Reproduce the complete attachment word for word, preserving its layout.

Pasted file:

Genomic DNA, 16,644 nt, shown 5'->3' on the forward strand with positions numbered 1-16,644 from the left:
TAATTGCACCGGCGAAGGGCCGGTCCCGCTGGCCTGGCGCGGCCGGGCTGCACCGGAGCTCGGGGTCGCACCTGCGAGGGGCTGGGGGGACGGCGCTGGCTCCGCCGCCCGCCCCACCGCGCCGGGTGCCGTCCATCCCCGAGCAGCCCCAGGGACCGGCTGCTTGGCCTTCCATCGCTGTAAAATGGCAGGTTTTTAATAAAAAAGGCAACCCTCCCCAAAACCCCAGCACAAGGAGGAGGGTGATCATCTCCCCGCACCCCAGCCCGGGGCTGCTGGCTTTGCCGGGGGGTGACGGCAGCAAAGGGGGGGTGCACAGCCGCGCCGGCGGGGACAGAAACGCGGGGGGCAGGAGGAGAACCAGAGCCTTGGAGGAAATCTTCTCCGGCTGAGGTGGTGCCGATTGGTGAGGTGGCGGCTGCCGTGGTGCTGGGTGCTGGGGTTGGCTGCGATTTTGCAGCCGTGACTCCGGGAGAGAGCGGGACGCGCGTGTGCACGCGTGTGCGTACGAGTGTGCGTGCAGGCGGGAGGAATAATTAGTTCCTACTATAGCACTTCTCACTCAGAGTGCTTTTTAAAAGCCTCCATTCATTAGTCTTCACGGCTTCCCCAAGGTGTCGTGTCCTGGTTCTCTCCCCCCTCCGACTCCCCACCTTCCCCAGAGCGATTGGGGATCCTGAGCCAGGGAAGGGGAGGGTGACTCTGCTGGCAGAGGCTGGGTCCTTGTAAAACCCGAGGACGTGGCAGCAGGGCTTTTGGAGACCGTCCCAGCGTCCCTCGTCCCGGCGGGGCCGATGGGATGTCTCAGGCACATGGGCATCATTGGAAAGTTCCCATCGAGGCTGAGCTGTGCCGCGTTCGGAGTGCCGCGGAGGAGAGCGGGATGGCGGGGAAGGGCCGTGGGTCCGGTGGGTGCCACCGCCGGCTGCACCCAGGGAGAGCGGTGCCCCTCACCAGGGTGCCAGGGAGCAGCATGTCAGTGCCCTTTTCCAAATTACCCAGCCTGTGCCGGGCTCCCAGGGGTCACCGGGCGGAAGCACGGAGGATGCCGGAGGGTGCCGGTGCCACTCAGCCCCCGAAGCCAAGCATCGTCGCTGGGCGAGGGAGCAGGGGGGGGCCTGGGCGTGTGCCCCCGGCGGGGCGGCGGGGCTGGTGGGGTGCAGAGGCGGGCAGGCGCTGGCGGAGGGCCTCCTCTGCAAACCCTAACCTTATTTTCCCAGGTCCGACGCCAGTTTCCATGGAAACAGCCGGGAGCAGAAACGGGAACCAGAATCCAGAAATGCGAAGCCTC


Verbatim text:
Genomic DNA, 16,644 nt, shown 5'->3' on the forward strand with positions numbered 1-16,644 from the left:
TAATTGCACCGGCGAAGGGCCGGTCCCGCTGGCCTGGCGCGGCCGGGCTGCACCGGAGCTCGGGGTCGCACCTGCGAGGGGCTGGGGGGACGGCGCTGGCTCCGCCGCCCGCCCCACCGCGCCGGGTGCCGTCCATCCCCGAGCAGCCCCAGGGACCGGCTGCTTGGCCTTCCATCGCTGTAAAATGGCAGGTTTTTAATAAAAAAGGCAACCCTCCCCAAAACCCCAGCACAAGGAGGAGGGTGATCATCTCCCCGCACCCCAGCCCGGGGCTGCTGGCTTTGCCGGGGGGTGACGGCAGCAAAGGGGGGGTGCACAGCCGCGCCGGCGGGGACAGAAACGCGGGGGGCAGGAGGAGAACCAGAGCCTTGGAGGAAATCTTCTCCGGCTGAGGTGGTGCCGATTGGTGAGGTGGCGGCTGCCGTGGTGCTGGGTGCTGGGGTTGGCTGCGATTTTGCAGCCGTGACTCCGGGAGAGAGCGGGACGCGCGTGTGCACGCGTGTGCGTACGAGTGTGCGTGCAGGCGGGAGGAATAATTAGTTCCTACTATAGCACTTCTCACTCAGAGTGCTTTTTAAAAGCCTCCATTCATTAGTCTTCACGGCTTCCCCAAGGTGTCGTGTCCTGGTTCTCTCCCCCCTCCGACTCCCCACCTTCCCCAGAGCGATTGGGGATCCTGAGCCAGGGAAGGGGAGGGTGACTCTGCTGGCAGAGGCTGGGTCCTTGTAAAACCCGAGGACGTGGCAGCAGGGCTTTTGGAGACCGTCCCAGCGTCCCTCGTCCCGGCGGGGCCGATGGGATGTCTCAGGCACATGGGCATCATTGGAAAGTTCCCATCGAGGCTGAGCTGTGCCGCGTTCGGAGTGCCGCGGAGGAGAGCGGGATGGCGGGGAAGGGCCGTGGGTCCGGTGGGTGCCACCGCCGGCTGCACCCAGGGAGAGCGGTGCCCCTCACCAGGGTGCCAGGGAGCAGCATGTCAGTGCCCTTTTCCAAATTACCCAGCCTGTGCCGGGCTCCCAGGGGTCACCGGGCGGAAGCACGGAGGATGCCGGAGGGTGCCGGTGCCACTCAGCCCCCGAAGCCAAGCATCGTCGCTGGGCGAGGGAGCAGGGGGGGGCCTGGGCGTGTGCCCCCGGCGGGGCGGCGGGGCTGGTGGGGTGCAGAGGCGGGCAGGCGCTGGCGGAGGGCCTCCTCTGCAAACCCTAACCTTATTTTCCCAGGTCCGACGCCAGTTTCCATGGAAACAGCCGGGAGCAGAAACGGGAACCAGAATCCAGAAATGCGAAGCCTC